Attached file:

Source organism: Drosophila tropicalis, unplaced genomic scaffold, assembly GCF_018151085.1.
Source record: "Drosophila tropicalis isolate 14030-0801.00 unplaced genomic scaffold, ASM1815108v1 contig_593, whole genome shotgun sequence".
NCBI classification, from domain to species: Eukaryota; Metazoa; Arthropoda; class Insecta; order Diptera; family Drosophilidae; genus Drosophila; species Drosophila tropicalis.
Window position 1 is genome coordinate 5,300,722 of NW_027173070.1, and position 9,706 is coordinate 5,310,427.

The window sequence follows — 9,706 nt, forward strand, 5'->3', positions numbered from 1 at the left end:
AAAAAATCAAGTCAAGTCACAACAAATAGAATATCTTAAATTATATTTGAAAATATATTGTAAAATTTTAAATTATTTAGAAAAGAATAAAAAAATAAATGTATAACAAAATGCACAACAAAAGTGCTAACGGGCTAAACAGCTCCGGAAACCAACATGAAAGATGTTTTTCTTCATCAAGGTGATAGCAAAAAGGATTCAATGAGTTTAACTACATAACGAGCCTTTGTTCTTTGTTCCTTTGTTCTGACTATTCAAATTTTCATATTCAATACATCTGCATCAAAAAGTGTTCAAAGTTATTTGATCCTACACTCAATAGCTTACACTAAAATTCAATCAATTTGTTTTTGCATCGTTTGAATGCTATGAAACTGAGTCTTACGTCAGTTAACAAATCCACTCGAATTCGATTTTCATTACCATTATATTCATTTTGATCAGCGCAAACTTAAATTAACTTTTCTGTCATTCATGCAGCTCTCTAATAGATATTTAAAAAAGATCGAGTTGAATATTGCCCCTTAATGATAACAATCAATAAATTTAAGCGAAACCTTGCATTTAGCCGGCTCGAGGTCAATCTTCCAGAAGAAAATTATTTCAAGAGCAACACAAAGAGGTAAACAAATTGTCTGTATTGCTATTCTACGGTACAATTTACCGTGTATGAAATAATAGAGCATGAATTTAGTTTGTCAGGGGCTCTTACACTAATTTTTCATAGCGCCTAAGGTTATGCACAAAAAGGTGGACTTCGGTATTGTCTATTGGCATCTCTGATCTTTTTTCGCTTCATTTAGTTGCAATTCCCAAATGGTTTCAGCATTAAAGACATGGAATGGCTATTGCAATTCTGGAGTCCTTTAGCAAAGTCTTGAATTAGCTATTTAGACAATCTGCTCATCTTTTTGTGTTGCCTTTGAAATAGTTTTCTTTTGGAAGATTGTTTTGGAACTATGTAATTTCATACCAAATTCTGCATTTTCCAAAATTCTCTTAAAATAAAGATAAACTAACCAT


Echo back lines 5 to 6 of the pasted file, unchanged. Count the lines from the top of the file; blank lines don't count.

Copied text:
The window sequence follows — 9,706 nt, forward strand, 5'->3', positions numbered from 1 at the left end:
AAAAAATCAAGTCAAGTCACAACAAATAGAATATCTTAAATTATATTTGAAAATATATTGTAAAATTTTAAATTATTTAGAAAAGAATAAAAAAATAAATGTATAACAAAATGCACAACAAAAGTGCTAACGGGCTAAACAGCTCCGGAAACCAACATGAAAGATGTTTTTCTTCATCAAGGTGATAGCAAAAAGGATTCAATGAGTTTAACTACATAACGAGCCTTTGTTCTTTGTTCCTTTGTTCTGACTATTCAAATTTTCATATTCAATACATCTGCATCAAAAAGTGTTCAAAGTTATTTGATCCTACACTCAATAGCTTACACTAAAATTCAATCAATTTGTTTTTGCATCGTTTGAATGCTATGAAACTGAGTCTTACGTCAGTTAACAAATCCACTCGAATTCGATTTTCATTACCATTATATTCATTTTGATCAGCGCAAACTTAAATTAACTTTTCTGTCATTCATGCAGCTCTCTAATAGATATTTAAAAAAGATCGAGTTGAATATTGCCCCTTAATGATAACAATCAATAAATTTAAGCGAAACCTTGCATTTAGCCGGCTCGAGGTCAATCTTCCAGAAGAAAATTATTTCAAGAGCAACACAAAGAGGTAAACAAATTGTCTGTATTGCTATTCTACGGTACAATTTACCGTGTATGAAATAATAGAGCATGAATTTAGTTTGTCAGGGGCTCTTACACTAATTTTTCATAGCGCCTAAGGTTATGCACAAAAAGGTGGACTTCGGTATTGTCTATTGGCATCTCTGATCTTTTTTCGCTTCATTTAGTTGCAATTCCCAAATGGTTTCAGCATTAAAGACATGGAATGGCTATTGCAATTCTGGAGTCCTTTAGCAAAGTCTTGAATTAGCTATTTAGACAATCTGCTCATCTTTTTGTGTTGCCTTTGAAATAGTTTTCTTTTGGAAGATTGTTTTGGAACTATGTAATTTCATACCAAATTCTGCATTTTCCAAAATTCTCTTAAAATAAAGATAAACTAACCAT